As you can see I’ve bought my hat. It’s a little bit too flash really, more of a summer bonnet for keeping the flies off but it’ll be perfect. I’m nearly ready. I’ll dust down my old Jack London two-tone whistle and flute (‘suit’ to those of you not familiar with Cockney rhyming slang); clip on the stripy regimental tie with a louche Windsor knot, and polish my Savile Row brown brogues (the artfully faded ones from an Op Shop in Smith Street). Very nice. Very fitting. All I need now is the embossed card from the Palace with the hand-written invitation, the crisp stationery, the generous calligraphy customary on such posh occasions.
I’m sure it’s in the post. I can afford to wait. After all, it’s a fair distance from St James to St Kilda. I’m not over-concerned. You see, I do meet all the criteria: father served for decades in a Royal military corps, uncle was a warrant officer in the Royal Artillery; I studied at the Royal College of Art, am an elected member of the Royal West of England Academy, commissioned by the Royal Marines; I shook hands (twice) with the grand Old Duke of York on his recent visit to RMIT, and I’ve even got a loyalty card with the RACV. What further credentials might one possibly need? In fact, I’ve probably more claim to royal lineage than Megan M. her good self! And what of the potential marriage – an American divorcee marrying an English heir to the throne – what could possibly go wrong?
I pondered this prospect while wandering with family the vast sun-bleached beaches of Southern Australia last month. Christmas in 30 plus degrees is, and will remain, a novelty for anyone born north of the Tropic of Cancer. Beaches at Christmas are normally rain-sodden, wind-lashed dispiriting places under skies the colour of unpolished pewter. Not always, however. They can be places of unexpected surprise and delight, especially when strewn with unusual treasure trove. In 1997 a container filled with millions of Lego pieces was swept off a cargo vessel in heavy seas twenty miles from Land’s End on the far SW tip of England. 4.8 million pieces of the plastic building brick bound for New York ended up in beaches and coves. In a quirk of maritime fate all the pieces had a nautical theme: divers, aquanauts, fish of all shapes, and vast numbers of scuba kit, spear guns, life preservers, and flippers. There were also 33, 941 dragons – in black and green, please note – and 353,264 ‘Daisy Flowers in packs of four coloured white, red and yellow’ (You have to give it to the stock control folk at Lego; their data management is refreshingly specific).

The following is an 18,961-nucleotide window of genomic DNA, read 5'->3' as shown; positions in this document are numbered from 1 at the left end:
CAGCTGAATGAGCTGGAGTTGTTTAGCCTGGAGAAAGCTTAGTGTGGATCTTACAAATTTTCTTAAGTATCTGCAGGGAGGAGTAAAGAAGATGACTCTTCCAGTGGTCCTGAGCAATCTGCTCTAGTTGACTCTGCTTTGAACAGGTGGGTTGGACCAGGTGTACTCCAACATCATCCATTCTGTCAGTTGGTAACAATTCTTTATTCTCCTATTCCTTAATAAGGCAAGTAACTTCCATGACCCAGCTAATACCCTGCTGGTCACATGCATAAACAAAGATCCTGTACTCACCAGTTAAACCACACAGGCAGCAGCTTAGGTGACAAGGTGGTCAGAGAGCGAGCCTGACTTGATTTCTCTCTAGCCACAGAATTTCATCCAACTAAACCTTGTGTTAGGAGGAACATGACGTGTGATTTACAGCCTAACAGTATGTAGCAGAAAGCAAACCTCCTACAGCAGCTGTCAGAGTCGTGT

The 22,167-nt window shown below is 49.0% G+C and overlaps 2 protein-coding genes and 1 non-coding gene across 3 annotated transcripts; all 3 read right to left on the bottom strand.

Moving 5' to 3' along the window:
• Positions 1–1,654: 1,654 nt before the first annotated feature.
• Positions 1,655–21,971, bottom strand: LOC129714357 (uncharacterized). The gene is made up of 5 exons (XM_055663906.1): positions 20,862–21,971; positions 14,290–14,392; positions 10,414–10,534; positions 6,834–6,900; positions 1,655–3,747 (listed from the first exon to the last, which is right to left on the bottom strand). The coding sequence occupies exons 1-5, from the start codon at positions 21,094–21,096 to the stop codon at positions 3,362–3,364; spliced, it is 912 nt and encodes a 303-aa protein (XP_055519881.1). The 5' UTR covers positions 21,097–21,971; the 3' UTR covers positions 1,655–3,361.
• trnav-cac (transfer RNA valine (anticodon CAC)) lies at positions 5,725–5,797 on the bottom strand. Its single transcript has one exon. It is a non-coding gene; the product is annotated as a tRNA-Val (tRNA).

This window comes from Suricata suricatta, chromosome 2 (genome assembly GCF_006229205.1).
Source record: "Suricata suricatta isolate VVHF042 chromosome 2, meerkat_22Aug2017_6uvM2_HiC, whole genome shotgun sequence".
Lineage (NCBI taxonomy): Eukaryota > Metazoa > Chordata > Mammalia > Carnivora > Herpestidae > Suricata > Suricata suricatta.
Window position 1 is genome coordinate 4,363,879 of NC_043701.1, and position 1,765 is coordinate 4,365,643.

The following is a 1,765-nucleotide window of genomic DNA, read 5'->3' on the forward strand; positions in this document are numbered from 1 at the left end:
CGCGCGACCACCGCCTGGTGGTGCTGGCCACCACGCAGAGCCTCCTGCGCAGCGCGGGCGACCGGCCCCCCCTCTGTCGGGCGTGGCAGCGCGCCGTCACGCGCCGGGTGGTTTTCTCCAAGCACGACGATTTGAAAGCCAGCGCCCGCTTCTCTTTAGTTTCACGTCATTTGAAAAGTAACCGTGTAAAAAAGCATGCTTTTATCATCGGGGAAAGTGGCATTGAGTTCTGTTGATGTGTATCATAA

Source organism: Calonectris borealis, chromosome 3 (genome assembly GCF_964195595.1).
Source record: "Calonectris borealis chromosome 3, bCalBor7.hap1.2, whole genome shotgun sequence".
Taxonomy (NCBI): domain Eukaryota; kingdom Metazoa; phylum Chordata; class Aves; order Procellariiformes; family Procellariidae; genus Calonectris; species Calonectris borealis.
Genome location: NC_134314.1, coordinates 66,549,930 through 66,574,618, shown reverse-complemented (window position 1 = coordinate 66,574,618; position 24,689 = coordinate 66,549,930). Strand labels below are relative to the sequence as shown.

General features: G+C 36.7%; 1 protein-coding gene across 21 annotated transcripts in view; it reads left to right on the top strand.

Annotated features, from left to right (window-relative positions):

Despite many hours of earnest rooting around on all fours, despite sifting through tonnes of sand I’ve yet to find one piece, not even a bloody ‘Daisy Flower’ in white, red or yellow. For some odd reason the most sought after piece is the black octopus: of the 4,200 that were swallowed by the waves only three have emerged from the sea after 18 years. Surely that’s some sort of conspiracy? Incredibly, a Melbourne local is reputed to have stumbled across a flipper that came from the same spillage! Nautical drifts of 100,000 km are not unknown. The mind simply boggles.
What’s worse than not dredging up a single piece, is that the entire episode is an environmental disaster. On land Lego may be fun (if you’re keen on that kind of ‘break and build-build and break’ play); in the ocean it’s a deadly poison for wildlife. The plastic does not decompose easily and merely adds to the grotesque gyres of marine debris that are clogging up and contaminating vast tracts of our oceans.
So, should my crisply embossed invitation card fail to make it from the Palace of St James I will dedicate the occasion to a spot of beach cleaning. However, I’m staying hopeful.
Even better I’ve made a cake, a fine upstanding vanilla-coloured creamy concoction modelled on a magnificent mound in Mungo National Park, which I had the unique pleasure of visiting last month. And as you can see my fine Titfer did its job of keeping the southern sun from bleaching my Barnet – there’s more cockney slang for you: ‘Barnet fair’ = hair.